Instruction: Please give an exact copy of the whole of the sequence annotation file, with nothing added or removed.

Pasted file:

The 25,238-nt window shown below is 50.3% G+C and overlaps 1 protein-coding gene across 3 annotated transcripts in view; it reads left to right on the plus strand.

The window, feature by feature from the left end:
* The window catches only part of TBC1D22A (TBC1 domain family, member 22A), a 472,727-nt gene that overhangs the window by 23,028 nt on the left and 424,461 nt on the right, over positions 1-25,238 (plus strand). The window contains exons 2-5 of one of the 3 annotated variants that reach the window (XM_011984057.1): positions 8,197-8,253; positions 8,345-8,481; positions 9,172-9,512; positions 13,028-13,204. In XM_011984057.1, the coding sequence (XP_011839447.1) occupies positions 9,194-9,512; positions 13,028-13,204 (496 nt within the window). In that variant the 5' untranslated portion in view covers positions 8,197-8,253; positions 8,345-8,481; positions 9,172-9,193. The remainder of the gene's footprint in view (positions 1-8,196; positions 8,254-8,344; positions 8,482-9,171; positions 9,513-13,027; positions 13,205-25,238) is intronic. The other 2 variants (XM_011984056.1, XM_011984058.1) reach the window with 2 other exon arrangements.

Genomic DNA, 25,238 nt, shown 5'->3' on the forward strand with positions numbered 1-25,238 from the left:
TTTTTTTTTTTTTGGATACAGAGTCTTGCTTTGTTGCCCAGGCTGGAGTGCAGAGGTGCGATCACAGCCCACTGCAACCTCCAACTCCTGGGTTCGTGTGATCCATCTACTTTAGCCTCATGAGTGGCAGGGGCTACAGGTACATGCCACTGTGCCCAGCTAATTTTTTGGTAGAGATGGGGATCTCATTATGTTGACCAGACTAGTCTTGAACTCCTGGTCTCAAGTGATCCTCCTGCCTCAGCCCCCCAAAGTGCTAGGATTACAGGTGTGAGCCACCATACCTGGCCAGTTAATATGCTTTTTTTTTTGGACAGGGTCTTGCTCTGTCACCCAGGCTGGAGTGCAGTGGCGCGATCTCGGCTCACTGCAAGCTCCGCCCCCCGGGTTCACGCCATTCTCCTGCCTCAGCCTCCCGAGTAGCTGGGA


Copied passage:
The 25,238-nt window shown below is 50.3% G+C and overlaps 1 protein-coding gene across 3 annotated transcripts in view; it reads left to right on the plus strand.

The window, feature by feature from the left end:
* The window catches only part of TBC1D22A (TBC1 domain family, member 22A), a 472,727-nt gene that overhangs the window by 23,028 nt on the left and 424,461 nt on the right, over positions 1-25,238 (plus strand). The window contains exons 2-5 of one of the 3 annotated variants that reach the window (XM_011984057.1): positions 8,197-8,253; positions 8,345-8,481; positions 9,172-9,512; positions 13,028-13,204. In XM_011984057.1, the coding sequence (XP_011839447.1) occupies positions 9,194-9,512; positions 13,028-13,204 (496 nt within the window). In that variant the 5' untranslated portion in view covers positions 8,197-8,253; positions 8,345-8,481; positions 9,172-9,193. The remainder of the gene's footprint in view (positions 1-8,196; positions 8,254-8,344; positions 8,482-9,171; positions 9,513-13,027; positions 13,205-25,238) is intronic. The other 2 variants (XM_011984056.1, XM_011984058.1) reach the window with 2 other exon arrangements.

Genomic DNA, 25,238 nt, shown 5'->3' on the forward strand with positions numbered 1-25,238 from the left:
TTTTTTTTTTTTTGGATACAGAGTCTTGCTTTGTTGCCCAGGCTGGAGTGCAGAGGTGCGATCACAGCCCACTGCAACCTCCAACTCCTGGGTTCGTGTGATCCATCTACTTTAGCCTCATGAGTGGCAGGGGCTACAGGTACATGCCACTGTGCCCAGCTAATTTTTTGGTAGAGATGGGGATCTCATTATGTTGACCAGACTAGTCTTGAACTCCTGGTCTCAAGTGATCCTCCTGCCTCAGCCCCCCAAAGTGCTAGGATTACAGGTGTGAGCCACCATACCTGGCCAGTTAATATGCTTTTTTTTTTGGACAGGGTCTTGCTCTGTCACCCAGGCTGGAGTGCAGTGGCGCGATCTCGGCTCACTGCAAGCTCCGCCCCCCGGGTTCACGCCATTCTCCTGCCTCAGCCTCCCGAGTAGCTGGGA